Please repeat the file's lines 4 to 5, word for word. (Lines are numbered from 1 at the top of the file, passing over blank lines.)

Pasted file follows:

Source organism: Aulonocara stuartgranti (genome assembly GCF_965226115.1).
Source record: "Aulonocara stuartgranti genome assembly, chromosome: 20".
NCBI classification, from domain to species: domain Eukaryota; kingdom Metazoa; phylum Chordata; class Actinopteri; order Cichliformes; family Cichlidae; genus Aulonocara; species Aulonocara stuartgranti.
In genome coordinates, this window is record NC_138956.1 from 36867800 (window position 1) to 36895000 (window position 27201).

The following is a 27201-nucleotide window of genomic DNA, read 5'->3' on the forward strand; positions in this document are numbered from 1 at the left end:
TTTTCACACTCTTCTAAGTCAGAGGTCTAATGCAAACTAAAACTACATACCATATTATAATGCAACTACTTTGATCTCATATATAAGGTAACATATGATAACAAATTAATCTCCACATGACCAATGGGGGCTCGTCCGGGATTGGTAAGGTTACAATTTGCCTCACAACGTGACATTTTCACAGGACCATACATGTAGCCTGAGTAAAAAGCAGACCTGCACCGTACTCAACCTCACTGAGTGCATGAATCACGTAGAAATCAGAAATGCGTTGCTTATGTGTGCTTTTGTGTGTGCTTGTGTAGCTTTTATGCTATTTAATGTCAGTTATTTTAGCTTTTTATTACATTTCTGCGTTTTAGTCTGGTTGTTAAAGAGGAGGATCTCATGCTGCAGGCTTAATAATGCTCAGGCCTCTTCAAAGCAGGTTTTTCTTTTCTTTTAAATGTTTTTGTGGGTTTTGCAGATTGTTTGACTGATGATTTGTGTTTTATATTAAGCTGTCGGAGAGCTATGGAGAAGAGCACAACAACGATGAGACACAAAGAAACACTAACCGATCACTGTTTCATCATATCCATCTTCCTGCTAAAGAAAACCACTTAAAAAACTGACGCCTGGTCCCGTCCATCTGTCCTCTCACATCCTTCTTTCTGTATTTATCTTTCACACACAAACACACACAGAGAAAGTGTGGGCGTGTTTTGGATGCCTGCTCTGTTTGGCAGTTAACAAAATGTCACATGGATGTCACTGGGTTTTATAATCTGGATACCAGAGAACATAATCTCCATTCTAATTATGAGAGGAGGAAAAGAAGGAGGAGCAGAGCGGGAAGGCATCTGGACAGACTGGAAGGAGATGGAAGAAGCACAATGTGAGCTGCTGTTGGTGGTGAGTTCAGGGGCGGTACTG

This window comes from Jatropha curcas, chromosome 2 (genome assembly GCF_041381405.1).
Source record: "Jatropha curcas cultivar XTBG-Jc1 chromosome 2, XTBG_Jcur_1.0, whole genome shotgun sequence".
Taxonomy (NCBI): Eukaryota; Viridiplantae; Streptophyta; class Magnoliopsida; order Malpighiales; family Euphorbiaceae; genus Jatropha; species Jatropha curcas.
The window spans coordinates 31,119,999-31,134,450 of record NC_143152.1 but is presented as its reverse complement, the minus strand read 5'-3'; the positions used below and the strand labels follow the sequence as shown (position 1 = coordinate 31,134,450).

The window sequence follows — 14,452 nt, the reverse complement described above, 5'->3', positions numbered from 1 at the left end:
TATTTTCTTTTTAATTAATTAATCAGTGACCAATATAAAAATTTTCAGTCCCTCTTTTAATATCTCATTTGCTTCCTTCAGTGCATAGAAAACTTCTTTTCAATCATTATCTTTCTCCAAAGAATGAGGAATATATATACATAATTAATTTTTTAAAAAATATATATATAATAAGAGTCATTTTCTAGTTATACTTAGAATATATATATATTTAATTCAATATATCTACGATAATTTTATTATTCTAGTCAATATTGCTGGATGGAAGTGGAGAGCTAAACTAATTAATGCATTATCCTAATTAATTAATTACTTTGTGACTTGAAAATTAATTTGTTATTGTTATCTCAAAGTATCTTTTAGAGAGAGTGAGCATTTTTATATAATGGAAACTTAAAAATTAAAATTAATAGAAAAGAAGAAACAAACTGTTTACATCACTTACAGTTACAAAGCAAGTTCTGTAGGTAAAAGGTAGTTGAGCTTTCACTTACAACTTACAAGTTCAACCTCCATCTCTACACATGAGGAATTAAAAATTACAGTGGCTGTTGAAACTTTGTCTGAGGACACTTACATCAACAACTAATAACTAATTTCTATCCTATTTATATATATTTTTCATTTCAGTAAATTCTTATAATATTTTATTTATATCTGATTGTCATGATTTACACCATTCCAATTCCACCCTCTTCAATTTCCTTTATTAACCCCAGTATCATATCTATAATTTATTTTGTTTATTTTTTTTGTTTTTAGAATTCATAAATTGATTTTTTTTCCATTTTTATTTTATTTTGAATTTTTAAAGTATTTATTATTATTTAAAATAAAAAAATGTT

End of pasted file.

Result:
In genome coordinates, this window is record NC_138956.1 from 36867800 (window position 1) to 36895000 (window position 27201).

The following is a 27201-nucleotide window of genomic DNA, read 5'->3' on the forward strand; positions in this document are numbered from 1 at the left end: